About this book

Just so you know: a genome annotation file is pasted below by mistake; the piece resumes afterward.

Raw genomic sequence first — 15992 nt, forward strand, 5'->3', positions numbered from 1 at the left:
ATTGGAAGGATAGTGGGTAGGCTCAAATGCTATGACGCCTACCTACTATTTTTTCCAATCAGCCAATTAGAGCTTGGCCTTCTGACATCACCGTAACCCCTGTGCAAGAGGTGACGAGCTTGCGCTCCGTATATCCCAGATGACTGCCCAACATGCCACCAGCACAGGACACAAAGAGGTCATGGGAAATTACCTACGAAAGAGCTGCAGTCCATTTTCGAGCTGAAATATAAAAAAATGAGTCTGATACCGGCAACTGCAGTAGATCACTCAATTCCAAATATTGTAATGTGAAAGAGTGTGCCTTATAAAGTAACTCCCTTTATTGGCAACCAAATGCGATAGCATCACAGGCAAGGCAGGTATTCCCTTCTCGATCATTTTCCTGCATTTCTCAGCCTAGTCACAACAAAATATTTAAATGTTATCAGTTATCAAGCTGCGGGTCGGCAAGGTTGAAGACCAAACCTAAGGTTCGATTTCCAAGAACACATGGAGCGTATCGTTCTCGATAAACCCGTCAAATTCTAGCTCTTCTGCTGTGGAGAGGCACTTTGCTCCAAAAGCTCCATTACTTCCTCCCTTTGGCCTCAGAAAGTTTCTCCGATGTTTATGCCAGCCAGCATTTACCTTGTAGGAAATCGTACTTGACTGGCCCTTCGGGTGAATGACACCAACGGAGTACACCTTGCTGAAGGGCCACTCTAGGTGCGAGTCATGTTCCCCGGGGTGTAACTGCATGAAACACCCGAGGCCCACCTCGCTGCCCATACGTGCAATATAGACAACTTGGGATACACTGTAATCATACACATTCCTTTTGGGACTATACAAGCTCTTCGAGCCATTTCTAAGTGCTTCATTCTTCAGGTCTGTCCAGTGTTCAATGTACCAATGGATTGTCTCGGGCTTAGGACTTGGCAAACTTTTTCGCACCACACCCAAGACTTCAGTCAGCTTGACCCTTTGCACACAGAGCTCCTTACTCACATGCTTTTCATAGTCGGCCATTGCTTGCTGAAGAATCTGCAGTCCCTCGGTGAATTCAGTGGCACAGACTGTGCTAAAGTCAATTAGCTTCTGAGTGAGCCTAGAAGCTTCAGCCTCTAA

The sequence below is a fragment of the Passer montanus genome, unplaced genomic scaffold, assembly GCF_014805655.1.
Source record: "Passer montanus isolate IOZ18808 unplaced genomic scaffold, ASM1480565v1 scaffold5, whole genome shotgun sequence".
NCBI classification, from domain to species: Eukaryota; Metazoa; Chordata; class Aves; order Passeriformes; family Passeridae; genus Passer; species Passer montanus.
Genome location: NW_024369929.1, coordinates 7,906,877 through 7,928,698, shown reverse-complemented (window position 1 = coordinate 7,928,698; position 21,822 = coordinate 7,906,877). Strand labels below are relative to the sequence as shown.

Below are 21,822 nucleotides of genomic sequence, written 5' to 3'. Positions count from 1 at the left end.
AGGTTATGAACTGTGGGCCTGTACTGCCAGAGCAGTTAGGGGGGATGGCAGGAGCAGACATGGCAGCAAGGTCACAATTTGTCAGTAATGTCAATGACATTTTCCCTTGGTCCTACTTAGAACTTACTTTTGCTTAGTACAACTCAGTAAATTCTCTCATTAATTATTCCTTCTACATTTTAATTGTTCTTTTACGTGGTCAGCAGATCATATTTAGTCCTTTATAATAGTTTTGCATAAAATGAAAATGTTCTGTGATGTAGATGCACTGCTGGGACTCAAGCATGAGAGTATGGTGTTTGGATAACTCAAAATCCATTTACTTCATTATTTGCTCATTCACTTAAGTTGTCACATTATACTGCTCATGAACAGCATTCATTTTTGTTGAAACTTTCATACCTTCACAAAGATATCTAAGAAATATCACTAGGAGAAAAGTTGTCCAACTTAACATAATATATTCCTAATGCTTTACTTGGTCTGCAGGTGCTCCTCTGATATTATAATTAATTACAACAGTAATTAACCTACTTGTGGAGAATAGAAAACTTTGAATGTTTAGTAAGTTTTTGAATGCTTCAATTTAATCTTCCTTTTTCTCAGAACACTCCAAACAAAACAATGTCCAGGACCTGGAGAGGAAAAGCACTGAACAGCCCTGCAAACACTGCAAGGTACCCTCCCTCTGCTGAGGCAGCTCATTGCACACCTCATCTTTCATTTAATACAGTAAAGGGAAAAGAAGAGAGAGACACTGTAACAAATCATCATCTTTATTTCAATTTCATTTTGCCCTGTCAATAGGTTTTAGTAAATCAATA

One respect in which the United Nations has departed most widely from the League of Nations in its practice has been the method adopted by the Security Coundl for handling legal questions that arise in connection with its work. While the League Coundl followed the practice of re ferring to the Permanent Court of International J ustice many questions of a legal nature arising in connection with its activities, including many that arose in connection with the handling of actual disputes, the Se curity Council of the United Nations has on no occasion requested an advisory opinion from the Court. All questions that have been sub mitted to the Court by organs of the United Nations have been sub mitted by the General Assembly. Nor has the Security Council, in the course of its activities, seen fit to rely on any other external body or even on a sub-committee of legal experts for the clarification of the issues of a legal nature that have arisen in the course of its deliberations. This attitude on the part of the Security Council was no doubt to some extent antidpated in the discussions that took place in con nection with the drafting of the Charter where great emphasis was placed upon the political nature of the responsibility of the Security Council and of its members for the maintenance of international peace and security.